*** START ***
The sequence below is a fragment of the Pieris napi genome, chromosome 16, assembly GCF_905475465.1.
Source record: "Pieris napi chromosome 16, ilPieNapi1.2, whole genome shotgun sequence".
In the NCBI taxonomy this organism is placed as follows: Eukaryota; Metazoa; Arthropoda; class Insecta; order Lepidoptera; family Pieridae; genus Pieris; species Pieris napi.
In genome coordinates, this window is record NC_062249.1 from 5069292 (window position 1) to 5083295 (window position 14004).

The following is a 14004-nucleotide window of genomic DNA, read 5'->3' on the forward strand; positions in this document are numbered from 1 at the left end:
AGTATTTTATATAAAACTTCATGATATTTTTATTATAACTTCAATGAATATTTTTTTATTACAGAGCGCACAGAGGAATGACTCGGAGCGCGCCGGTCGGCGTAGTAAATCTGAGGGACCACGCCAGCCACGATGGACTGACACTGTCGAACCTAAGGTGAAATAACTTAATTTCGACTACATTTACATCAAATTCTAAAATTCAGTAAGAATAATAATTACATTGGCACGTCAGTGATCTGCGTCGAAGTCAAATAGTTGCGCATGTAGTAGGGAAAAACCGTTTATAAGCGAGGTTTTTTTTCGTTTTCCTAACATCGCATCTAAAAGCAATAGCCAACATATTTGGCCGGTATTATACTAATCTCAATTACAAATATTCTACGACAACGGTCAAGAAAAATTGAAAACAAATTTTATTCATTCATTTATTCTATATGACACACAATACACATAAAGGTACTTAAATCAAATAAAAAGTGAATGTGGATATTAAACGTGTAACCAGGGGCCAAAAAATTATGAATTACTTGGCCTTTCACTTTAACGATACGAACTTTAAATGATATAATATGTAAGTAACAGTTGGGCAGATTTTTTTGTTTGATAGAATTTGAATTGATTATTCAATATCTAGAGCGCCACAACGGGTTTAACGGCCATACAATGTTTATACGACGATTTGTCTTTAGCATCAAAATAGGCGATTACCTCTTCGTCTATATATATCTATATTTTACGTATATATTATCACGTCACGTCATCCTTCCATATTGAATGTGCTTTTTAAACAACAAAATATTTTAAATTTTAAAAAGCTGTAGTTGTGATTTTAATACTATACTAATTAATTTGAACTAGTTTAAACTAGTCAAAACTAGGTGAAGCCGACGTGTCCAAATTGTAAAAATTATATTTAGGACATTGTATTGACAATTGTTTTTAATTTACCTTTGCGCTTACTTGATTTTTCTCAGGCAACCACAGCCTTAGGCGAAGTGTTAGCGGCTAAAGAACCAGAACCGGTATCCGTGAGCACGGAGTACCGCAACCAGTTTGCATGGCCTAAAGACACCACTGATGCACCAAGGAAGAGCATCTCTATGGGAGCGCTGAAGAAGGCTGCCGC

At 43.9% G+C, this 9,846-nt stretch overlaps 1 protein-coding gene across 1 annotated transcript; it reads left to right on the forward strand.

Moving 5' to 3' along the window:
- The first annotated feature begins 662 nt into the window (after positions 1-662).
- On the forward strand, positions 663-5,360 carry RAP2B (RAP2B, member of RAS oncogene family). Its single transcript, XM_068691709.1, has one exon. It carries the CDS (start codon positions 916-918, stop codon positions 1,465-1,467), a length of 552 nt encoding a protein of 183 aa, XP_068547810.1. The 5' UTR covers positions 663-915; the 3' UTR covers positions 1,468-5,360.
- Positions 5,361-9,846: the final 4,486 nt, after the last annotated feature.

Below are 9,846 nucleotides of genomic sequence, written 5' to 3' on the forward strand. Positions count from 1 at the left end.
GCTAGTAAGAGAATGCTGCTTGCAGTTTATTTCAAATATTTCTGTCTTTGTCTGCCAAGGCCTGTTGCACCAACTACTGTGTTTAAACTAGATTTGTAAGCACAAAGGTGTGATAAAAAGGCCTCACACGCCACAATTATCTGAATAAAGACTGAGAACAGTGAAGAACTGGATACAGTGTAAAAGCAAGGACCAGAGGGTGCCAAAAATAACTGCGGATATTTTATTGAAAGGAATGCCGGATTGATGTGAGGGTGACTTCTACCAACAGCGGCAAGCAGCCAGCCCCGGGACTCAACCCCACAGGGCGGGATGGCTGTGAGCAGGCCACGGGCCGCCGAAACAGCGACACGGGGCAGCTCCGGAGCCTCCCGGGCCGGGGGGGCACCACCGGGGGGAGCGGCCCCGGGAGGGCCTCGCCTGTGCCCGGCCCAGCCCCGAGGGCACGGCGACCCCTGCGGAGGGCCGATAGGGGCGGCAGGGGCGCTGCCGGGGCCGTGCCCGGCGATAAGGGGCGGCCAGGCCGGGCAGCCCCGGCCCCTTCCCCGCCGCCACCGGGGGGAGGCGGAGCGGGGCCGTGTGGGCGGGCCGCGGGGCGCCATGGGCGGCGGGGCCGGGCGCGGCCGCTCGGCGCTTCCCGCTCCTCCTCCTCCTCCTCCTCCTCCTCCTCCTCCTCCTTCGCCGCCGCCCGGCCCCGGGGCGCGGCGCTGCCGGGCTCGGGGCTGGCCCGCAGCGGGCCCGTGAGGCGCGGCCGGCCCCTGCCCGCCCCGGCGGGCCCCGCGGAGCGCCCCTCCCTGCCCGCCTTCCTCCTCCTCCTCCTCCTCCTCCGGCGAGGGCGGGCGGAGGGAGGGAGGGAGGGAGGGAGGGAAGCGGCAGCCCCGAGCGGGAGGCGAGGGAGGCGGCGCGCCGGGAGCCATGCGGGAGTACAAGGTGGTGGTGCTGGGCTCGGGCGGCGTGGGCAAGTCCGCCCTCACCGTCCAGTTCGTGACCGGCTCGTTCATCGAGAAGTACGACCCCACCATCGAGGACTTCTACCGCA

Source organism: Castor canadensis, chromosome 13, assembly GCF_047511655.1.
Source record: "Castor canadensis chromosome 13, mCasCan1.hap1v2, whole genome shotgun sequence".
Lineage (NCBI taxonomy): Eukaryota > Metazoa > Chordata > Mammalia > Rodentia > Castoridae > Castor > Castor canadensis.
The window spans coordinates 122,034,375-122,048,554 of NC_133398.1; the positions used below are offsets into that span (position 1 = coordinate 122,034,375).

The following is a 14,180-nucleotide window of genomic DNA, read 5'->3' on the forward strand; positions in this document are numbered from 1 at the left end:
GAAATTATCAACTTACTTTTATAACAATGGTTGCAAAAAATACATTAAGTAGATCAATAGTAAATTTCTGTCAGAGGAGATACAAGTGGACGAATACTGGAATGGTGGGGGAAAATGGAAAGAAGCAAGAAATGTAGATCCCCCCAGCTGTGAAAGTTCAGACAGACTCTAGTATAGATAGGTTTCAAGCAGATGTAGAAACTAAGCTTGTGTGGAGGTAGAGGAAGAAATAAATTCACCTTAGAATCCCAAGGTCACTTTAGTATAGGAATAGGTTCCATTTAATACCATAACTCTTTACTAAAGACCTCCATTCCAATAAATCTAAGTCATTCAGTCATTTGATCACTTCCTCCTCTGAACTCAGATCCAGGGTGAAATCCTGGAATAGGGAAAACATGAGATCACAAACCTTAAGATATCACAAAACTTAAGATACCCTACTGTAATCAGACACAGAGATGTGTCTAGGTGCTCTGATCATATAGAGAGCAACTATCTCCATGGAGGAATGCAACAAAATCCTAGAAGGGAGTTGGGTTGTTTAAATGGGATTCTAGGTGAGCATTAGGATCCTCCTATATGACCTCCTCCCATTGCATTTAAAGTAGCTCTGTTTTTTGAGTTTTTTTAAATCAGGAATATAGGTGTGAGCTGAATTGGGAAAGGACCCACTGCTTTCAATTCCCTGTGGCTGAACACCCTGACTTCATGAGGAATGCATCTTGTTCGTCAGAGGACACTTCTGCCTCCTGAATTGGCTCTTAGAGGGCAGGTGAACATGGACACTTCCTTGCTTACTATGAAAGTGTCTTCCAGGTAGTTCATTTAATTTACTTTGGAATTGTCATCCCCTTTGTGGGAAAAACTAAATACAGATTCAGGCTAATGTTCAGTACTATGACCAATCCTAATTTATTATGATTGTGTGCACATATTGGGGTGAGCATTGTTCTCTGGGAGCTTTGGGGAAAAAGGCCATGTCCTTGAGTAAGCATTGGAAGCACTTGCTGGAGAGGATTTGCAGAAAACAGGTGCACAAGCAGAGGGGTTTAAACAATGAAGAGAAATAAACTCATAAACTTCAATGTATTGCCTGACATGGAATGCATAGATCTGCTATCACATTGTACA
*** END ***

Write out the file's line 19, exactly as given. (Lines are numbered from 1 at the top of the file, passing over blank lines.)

GAAATTATCAACTTACTTTTATAACAATGGTTGCAAAAAATACATTAAGTAGATCAATAGTAAATTTCTGTCAGAGGAGATACAAGTGGACGAATACTGGAATGGTGGGGGAAAATGGAAAGAAGCAAGAAATGTAGATCCCCCCAGCTGTGAAAGTTCAGACAGACTCTAGTATAGATAGGTTTCAAGCAGATGTAGAAACTAAGCTTGTGTGGAGGTAGAGGAAGAAATAAATTCACCTTAGAATCCCAAGGTCACTTTAGTATAGGAATAGGTTCCATTTAATACCATAACTCTTTACTAAAGACCTCCATTCCAATAAATCTAAGTCATTCAGTCATTTGATCACTTCCTCCTCTGAACTCAGATCCAGGGTGAAATCCTGGAATAGGGAAAACATGAGATCACAAACCTTAAGATATCACAAAACTTAAGATACCCTACTGTAATCAGACACAGAGATGTGTCTAGGTGCTCTGATCATATAGAGAGCAACTATCTCCATGGAGGAATGCAACAAAATCCTAGAAGGGAGTTGGGTTGTTTAAATGGGATTCTAGGTGAGCATTAGGATCCTCCTATATGACCTCCTCCCATTGCATTTAAAGTAGCTCTGTTTTTTGAGTTTTTTTAAATCAGGAATATAGGTGTGAGCTGAATTGGGAAAGGACCCACTGCTTTCAATTCCCTGTGGCTGAACACCCTGACTTCATGAGGAATGCATCTTGTTCGTCAGAGGACACTTCTGCCTCCTGAATTGGCTCTTAGAGGGCAGGTGAACATGGACACTTCCTTGCTTACTATGAAAGTGTCTTCCAGGTAGTTCATTTAATTTACTTTGGAATTGTCATCCCCTTTGTGGGAAAAACTAAATACAGATTCAGGCTAATGTTCAGTACTATGACCAATCCTAATTTATTATGATTGTGTGCACATATTGGGGTGAGCATTGTTCTCTGGGAGCTTTGGGGAAAAAGGCCATGTCCTTGAGTAAGCATTGGAAGCACTTGCTGGAGAGGATTTGCAGAAAACAGGTGCACAAGCAGAGGGGTTTAAACAATGAAGAGAAATAAACTCATAAACTTCAATGTATTGCCTGACATGGAATGCATAGATCTGCTATCACATTGTACA